While the approvals may provide processors and farmers with more choices in their food and feed supply chain, they should not hold their breath in anticipation. While the Commission has approvedproducts in the past, the bloc's parliament and individual member countries have frequently blocked products from being put on the market.
For example Syngenta's Bt176 maize, Monsanto's MON810 maize, Bayer's T25 maize and MS1xRF1 oilseed rape, and Topas' 19/2 oilseed rape are approved at the European level for use as crops. Howeverfarmers are banned from growing the crops in at least five national states.
From 1998 to 2004 the EU imposed a ban on approving any new GM crops. Tough new rules on GM ingredient food labelling imposed last year have since cleared a way to end the ban. EU law allowsmembers to ban a GMO within their borders if a government can justify the prohibition.
Monsanto's oilseed rape, known as GT73, is authorised for import and processing in the EU as animal feed, but not for cultivation or for food uses.
The current authorisation is valid for 10 years. GT73 is tolerant to the herbicide glyphosate and is already widely used in North America with no reports of any adverse effects on health or theenvironment, the Commission stated.
"The authorisation today, which is backed by science, covers the specific use for imports of the GM oilseed rape and processing for use in animal feed or for industrial purposes,"the Commission stated.
Under the authorisation Monsanto has agreed to take measures to prevent any damage to human health and the environment in the event of any accidental spillage of GT73.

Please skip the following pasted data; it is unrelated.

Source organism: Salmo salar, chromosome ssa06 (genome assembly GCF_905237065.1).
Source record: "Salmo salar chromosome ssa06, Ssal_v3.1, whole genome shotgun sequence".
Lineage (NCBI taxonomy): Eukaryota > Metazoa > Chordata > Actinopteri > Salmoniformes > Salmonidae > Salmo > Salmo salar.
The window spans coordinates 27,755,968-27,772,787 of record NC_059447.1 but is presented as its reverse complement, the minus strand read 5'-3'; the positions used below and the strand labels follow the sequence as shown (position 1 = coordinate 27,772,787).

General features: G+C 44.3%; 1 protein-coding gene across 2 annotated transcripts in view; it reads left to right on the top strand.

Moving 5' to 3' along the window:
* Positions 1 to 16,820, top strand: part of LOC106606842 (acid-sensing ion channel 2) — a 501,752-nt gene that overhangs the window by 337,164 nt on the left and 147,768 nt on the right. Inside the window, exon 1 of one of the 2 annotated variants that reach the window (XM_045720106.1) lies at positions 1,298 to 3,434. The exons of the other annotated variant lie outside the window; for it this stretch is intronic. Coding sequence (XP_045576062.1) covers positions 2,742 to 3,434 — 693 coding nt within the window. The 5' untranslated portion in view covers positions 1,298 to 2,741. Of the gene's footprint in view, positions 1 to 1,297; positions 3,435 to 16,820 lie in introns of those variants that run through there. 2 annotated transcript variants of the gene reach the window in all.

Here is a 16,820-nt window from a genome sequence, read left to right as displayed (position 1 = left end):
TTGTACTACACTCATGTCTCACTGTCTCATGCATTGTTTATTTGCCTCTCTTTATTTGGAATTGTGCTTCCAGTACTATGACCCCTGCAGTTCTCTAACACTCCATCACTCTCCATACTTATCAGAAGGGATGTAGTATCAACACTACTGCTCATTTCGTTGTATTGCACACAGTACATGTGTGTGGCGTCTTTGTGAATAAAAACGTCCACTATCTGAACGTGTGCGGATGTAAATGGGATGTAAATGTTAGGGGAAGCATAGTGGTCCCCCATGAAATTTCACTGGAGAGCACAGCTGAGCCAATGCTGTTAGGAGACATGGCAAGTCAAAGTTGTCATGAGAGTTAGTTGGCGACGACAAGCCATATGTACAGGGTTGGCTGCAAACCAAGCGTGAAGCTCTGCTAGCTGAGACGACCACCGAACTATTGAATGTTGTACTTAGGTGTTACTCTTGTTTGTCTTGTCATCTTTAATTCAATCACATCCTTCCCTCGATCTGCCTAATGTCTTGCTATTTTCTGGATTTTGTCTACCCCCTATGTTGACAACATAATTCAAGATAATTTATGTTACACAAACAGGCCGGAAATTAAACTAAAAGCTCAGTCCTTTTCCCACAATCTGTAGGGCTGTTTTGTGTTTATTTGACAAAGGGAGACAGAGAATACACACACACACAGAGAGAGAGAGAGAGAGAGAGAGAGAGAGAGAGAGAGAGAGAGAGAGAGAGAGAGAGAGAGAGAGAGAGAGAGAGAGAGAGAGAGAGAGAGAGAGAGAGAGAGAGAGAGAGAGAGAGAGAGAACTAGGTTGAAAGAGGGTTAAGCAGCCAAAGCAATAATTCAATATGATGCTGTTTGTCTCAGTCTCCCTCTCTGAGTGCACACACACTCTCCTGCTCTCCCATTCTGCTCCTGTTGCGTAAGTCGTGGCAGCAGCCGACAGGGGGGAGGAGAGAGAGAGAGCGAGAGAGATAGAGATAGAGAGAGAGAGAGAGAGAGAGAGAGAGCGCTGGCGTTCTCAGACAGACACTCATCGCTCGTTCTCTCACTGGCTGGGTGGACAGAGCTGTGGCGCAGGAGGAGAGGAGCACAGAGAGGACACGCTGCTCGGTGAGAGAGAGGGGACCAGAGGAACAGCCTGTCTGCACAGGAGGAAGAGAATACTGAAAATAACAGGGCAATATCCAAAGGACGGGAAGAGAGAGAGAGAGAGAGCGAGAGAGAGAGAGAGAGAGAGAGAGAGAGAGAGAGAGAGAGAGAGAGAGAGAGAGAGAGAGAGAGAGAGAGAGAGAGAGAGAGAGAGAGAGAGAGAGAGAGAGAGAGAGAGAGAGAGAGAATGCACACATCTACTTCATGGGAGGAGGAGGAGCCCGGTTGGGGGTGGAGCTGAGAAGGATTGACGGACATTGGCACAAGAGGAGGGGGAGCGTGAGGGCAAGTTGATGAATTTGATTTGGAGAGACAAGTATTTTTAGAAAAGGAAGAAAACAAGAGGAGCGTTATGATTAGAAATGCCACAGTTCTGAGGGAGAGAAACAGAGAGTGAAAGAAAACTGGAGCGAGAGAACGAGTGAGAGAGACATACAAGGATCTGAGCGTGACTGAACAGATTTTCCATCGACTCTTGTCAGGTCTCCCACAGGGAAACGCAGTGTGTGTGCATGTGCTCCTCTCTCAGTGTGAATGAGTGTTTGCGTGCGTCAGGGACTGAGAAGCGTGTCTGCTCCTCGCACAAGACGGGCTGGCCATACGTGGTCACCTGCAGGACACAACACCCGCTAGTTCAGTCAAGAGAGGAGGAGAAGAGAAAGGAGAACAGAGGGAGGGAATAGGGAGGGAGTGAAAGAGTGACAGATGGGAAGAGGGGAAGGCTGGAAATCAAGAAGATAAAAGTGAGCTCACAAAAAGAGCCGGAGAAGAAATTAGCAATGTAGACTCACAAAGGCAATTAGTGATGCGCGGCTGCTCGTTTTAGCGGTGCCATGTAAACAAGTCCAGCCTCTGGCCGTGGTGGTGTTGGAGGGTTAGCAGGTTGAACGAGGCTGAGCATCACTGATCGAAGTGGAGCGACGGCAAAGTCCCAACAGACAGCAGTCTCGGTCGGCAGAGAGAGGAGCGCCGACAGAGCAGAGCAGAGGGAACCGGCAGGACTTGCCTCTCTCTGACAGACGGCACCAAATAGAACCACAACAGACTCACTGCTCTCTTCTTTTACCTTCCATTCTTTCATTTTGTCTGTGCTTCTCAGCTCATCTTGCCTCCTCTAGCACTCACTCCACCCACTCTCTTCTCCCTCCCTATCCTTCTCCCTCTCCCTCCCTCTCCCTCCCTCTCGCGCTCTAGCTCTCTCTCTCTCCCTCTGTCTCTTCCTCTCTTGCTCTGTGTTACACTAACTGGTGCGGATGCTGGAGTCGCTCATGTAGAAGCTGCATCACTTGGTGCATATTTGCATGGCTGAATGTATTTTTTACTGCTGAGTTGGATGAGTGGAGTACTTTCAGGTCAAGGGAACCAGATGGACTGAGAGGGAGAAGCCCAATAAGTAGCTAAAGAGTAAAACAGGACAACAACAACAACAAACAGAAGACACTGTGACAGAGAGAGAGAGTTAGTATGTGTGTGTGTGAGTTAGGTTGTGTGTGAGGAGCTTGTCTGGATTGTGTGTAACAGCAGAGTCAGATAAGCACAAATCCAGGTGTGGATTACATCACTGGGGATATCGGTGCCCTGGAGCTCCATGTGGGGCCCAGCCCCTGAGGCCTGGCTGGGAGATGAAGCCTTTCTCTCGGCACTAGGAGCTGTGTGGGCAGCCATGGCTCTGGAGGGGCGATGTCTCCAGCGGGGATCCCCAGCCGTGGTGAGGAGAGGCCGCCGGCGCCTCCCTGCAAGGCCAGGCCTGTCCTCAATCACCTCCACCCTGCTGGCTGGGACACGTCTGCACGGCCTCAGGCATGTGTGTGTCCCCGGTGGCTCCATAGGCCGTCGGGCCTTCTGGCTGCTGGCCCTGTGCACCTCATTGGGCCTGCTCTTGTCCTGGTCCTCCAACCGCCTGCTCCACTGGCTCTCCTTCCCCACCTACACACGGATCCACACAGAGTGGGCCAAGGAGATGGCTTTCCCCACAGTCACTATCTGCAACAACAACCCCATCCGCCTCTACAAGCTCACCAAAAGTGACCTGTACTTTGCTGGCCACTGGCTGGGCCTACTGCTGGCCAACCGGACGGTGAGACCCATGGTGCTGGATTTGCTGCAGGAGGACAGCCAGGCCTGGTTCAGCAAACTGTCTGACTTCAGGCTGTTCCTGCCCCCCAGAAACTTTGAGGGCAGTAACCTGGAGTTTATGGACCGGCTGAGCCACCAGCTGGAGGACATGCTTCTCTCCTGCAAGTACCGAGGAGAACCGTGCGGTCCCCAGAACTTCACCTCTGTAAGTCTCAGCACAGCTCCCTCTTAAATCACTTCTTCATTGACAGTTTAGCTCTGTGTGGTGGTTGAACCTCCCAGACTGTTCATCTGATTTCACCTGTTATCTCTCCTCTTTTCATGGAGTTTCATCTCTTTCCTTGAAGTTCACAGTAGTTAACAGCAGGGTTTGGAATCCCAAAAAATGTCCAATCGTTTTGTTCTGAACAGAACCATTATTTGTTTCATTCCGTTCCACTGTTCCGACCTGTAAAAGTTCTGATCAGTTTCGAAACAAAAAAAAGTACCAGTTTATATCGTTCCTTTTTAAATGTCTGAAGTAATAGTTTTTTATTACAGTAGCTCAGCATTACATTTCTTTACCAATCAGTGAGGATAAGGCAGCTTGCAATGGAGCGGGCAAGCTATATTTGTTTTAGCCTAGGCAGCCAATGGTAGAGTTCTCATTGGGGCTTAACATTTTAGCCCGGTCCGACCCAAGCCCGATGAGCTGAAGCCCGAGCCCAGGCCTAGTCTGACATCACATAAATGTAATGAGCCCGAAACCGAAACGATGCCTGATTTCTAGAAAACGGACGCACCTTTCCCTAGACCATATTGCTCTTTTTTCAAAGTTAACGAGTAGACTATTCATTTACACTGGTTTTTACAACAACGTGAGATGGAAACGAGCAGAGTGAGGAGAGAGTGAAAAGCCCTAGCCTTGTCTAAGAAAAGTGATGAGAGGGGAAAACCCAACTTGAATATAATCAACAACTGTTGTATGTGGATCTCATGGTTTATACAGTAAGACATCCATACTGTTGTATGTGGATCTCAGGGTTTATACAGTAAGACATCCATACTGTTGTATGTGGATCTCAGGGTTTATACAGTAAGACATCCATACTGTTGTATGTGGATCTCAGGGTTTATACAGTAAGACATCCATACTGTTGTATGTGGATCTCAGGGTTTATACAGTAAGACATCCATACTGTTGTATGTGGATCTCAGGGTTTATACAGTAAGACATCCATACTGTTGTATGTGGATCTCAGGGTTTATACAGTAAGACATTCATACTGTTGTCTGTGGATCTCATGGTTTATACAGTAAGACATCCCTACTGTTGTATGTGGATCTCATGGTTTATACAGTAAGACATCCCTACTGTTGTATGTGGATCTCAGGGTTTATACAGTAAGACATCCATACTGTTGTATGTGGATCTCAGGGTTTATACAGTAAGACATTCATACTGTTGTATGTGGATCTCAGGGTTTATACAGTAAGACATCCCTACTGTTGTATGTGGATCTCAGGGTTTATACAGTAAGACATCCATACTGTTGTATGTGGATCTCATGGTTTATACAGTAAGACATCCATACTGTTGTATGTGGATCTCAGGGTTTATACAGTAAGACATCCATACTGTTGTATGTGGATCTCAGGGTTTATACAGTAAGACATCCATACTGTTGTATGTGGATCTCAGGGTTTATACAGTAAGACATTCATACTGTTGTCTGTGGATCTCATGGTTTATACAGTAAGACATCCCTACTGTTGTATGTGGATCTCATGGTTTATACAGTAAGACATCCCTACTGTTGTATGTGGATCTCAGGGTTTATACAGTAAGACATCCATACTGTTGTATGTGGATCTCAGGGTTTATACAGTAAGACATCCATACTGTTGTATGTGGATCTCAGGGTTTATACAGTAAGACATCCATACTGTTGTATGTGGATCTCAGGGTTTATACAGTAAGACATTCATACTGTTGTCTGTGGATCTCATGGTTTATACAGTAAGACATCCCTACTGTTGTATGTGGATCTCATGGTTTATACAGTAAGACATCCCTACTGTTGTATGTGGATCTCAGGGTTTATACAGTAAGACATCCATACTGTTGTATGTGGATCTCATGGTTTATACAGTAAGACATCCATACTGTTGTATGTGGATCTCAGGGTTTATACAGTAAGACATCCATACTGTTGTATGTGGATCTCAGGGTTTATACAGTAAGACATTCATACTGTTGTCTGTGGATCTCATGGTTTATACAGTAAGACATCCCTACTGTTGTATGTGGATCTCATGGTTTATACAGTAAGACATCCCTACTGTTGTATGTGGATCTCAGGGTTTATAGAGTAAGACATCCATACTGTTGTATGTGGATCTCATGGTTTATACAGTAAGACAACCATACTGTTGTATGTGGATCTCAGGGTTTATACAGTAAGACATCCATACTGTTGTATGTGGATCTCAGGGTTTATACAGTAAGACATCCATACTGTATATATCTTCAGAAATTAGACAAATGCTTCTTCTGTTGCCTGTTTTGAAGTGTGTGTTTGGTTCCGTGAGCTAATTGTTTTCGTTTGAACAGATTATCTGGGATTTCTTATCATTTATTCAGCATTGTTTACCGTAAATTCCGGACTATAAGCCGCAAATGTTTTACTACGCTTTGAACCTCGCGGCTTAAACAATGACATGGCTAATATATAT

The decision was based on a risk assessment by the European Food Safety Authority, which stated that GT73 was as safe as any conventional oilseed rape.
GT73 will be covered by the new EU labelling and traceability rules which came into force in April 2004. When put on the market, it will need to be clearly labelled as containing geneticallymodified oilseed rape.
Post-marketing monitoring will be done through a unique identifier assigned to the oilseed rape to enable traceability.
Under the regulations, business operators must transmit and retain information about products that contain or are produced from genetically modified organisms at each stage of the placing on themarket.
"Clear labelling provides farmers and consumers with the information they need to decide whether to buy the product or not," the Commission stated. "And robustpost-marketing rules will ensure that the product can be traced and monitored when put on the market."
The first GM product approved under the EU's rules was was NK603 maize, followed by MON 863 maize.